Life-threatening’ flooding results from record rain in New York City. flooding, overcrowded subways, and streets

Record rainfall in New York City causes life-threatening flooding. streets, flooded areas, and crowded subways

A record-breaking downpour Friday overloaded New York City’s drainage system, sending a wave of floodwater coursing through the city’s streets and into homes, businesses, schools, subways, and vehicles.

Some passengers were caught off guard as the water rose quickly and furiously as they slogged through Friday morning rush hour. First responders acted quickly where it was necessary, saving individuals from stuck cars and overflowing basements.

John F. Kennedy International Airport in New York experienced approximately 8 inches of rain daily, the most since 1948. Brooklyn was drenched by some of the storm’s most severe rainfall rates Friday morning, and it received the equivalent of a month’s worth of rain in just three hours.

According to scientists, the high totals are a sign of climate change because a warmer atmosphere acts like a giant sponge, able to soak up more water vapor and then wring it out in powerful spurts that may easily overwhelm antiquated flood defenses.

“Overall, as we know, this changing weather pattern is the result of climate change,” said Rohit Aggarwala, chief climate officer for New York City, at a news conference on Friday. The unfortunate fact is that our infrastructure cannot keep up with the pace at which our climate is changing.

By late Friday afternoon, New York City had received 3 to 6 inches of rain on average. More rain was expected to continue throughout the evening before progressively ceasing.

 

As the worst of the flooding hit on Friday morning, New York Governor Kathy Hochul issued an emergency declaration for New York City, Long Island, and the Hudson Valley. She urged folks to stay at home due to the pervasive risky traffic conditions in an interview with New York’s WNBC-TV.

Hochul remarked, “This is an extremely difficult weather event. This is a potentially fatal situation. And to keep New Yorkers safe, I need everyone to heed that warning. On Friday afternoon, Gov. Phil Murphy of New Jersey similarly proclaimed a state of emergency in his state.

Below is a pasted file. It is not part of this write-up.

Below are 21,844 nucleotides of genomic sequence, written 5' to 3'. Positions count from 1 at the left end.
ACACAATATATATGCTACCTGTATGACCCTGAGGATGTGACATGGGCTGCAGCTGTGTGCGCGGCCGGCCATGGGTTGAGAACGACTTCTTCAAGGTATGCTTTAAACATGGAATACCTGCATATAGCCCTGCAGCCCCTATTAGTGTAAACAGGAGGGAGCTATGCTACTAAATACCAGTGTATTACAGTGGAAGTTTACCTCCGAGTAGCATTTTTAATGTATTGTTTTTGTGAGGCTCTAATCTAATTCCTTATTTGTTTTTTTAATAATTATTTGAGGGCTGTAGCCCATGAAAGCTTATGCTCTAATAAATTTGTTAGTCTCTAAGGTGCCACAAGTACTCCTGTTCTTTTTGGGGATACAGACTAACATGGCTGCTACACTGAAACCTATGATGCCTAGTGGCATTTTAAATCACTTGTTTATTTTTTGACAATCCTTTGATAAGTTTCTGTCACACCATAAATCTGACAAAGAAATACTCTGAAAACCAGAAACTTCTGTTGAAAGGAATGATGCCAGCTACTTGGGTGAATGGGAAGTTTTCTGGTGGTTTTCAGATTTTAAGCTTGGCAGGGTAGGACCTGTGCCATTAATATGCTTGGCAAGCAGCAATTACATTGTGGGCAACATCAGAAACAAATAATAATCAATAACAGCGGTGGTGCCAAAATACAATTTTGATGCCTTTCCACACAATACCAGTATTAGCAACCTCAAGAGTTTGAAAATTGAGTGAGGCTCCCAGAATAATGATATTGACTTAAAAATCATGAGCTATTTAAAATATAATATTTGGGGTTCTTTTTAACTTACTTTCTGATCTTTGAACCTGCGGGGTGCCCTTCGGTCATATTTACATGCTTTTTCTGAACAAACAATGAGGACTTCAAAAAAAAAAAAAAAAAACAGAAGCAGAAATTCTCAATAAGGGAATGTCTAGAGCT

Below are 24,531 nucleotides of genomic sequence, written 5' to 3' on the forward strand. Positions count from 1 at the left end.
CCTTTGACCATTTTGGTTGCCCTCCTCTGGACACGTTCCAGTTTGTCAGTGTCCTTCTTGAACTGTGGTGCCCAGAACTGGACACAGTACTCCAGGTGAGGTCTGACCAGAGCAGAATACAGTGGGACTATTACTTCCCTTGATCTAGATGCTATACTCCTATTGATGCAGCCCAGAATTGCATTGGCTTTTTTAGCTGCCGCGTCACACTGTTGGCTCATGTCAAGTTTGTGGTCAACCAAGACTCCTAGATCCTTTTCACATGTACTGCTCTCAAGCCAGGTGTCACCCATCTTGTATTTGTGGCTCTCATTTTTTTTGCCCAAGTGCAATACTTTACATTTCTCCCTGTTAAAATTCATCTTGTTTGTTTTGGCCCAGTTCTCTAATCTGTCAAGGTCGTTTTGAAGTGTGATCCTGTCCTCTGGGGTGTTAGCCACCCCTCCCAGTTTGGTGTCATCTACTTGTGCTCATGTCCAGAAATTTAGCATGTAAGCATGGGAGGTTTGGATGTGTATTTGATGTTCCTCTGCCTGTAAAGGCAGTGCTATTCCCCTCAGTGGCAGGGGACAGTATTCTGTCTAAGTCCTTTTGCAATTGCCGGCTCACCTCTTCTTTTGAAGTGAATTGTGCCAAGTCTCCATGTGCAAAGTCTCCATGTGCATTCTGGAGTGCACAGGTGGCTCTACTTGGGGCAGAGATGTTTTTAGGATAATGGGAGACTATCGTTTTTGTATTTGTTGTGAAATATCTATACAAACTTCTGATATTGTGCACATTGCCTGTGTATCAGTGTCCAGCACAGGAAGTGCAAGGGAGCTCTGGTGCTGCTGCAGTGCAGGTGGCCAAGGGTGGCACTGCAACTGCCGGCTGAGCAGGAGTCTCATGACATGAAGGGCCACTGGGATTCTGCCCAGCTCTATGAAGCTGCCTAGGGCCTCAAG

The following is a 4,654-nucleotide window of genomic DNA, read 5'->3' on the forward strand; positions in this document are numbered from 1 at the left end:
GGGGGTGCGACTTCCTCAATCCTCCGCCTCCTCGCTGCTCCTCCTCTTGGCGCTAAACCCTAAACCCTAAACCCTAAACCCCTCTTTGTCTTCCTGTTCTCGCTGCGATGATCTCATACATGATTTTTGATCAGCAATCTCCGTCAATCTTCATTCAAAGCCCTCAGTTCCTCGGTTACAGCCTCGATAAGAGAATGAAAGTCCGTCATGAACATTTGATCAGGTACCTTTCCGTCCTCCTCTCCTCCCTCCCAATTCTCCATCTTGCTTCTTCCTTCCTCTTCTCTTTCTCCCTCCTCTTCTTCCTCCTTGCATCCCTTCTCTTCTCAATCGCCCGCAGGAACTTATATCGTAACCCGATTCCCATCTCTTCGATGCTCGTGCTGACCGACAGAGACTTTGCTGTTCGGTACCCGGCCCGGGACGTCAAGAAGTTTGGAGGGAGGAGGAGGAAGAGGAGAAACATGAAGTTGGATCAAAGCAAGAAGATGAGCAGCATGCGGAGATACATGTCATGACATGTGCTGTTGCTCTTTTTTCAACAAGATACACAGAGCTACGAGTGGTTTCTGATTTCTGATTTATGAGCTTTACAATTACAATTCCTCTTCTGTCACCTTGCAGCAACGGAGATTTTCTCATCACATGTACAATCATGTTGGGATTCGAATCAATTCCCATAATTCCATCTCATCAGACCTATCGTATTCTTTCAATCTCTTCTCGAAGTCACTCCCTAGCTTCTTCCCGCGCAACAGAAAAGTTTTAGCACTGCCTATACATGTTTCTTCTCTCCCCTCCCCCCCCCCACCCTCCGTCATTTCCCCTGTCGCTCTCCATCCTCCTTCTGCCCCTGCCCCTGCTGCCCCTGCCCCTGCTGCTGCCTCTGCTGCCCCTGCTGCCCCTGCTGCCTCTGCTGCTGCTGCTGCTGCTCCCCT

According to the New York City Fire Department, firefighters carried out rescues at six basements in New York City that were inundated with water.

According to New York City school chancellor David Banks, the water also got inside 150 of the city’s 1,400 schools, which were open on Friday.

According to him, a Brooklyn school had to be evacuated after floodwater caused the boiler to start smoking.

Banks stated, “Our children are secure, and we are keeping an eye on the issue.

There were “major disruptions,” including the suspension of service on 10 train lines in Brooklyn and all three Metro-North train lines, as a result of floodwater overflowing into the subway system and onto the railroads. Gov. Hochul stated that the city was sending out more buses to help bridge the gap left by the rail delays.

Where this week’s rain is forecast

Forecast for the total amount of rain and other precipitation over the next week.

By Friday night, little service had returned on the Metro-North lines. Demetrius Crichlow, senior vice president of the New York City Transit Department of Subways, also stated that by Friday evening, the Metropolitan Transportation Authority had fully restored service on all seven subway lines.

“Today was just not an easy day for us, but like New Yorkers, we are resilient, and we continue to press on,” Crichlow added.

The Hudson line, one of three Metro-North Railroad lines, was back in operation on Friday evening, according to MTA Chair and CEO Janno Lieber, who also emphasized that the Long Island Railroad offers strong service. The remaining two lines will have limited service again on Friday night, according to the MTA.

Traveling via plane wasn’t any better. On Friday, there were delays at all three airports in the New York City area. LaGuardia Airport in New York’s historic Marine Air Terminal had to briefly close due to flooding. The terminal, which is the smallest at the airport and services Frontier and Spirit Airlines, reopened on Friday night.

Except for Suffolk County on Long Island in New York and certain areas of northwest and southern Connecticut, where watches were scheduled to remain in effect until Saturday morning, flood warnings for the site were ended by late Friday.

Unprecedented rainfall

Extreme rainfall rates resulted in enormous totals:

  • According to National Weather Service data, a month’s worth of rain, up to 4.5 inches, fell in just 3 hours in Brooklyn on Friday morning. According to NOAA projections, Brooklyn could expect this amount of rainfall over three hours just approximately once per 100 years.
  • In Manhattan, Central Park experienced the second-wettest hour there in 80 years with nearly two inches of rain falling in only one hour. There has already received more than 5 inches of rain.
  • According to early National Weather Service data, it is the wettest day on record at John F. Kennedy International Airport in Queens. There has been at least 7.88 inches of rain since midnight.

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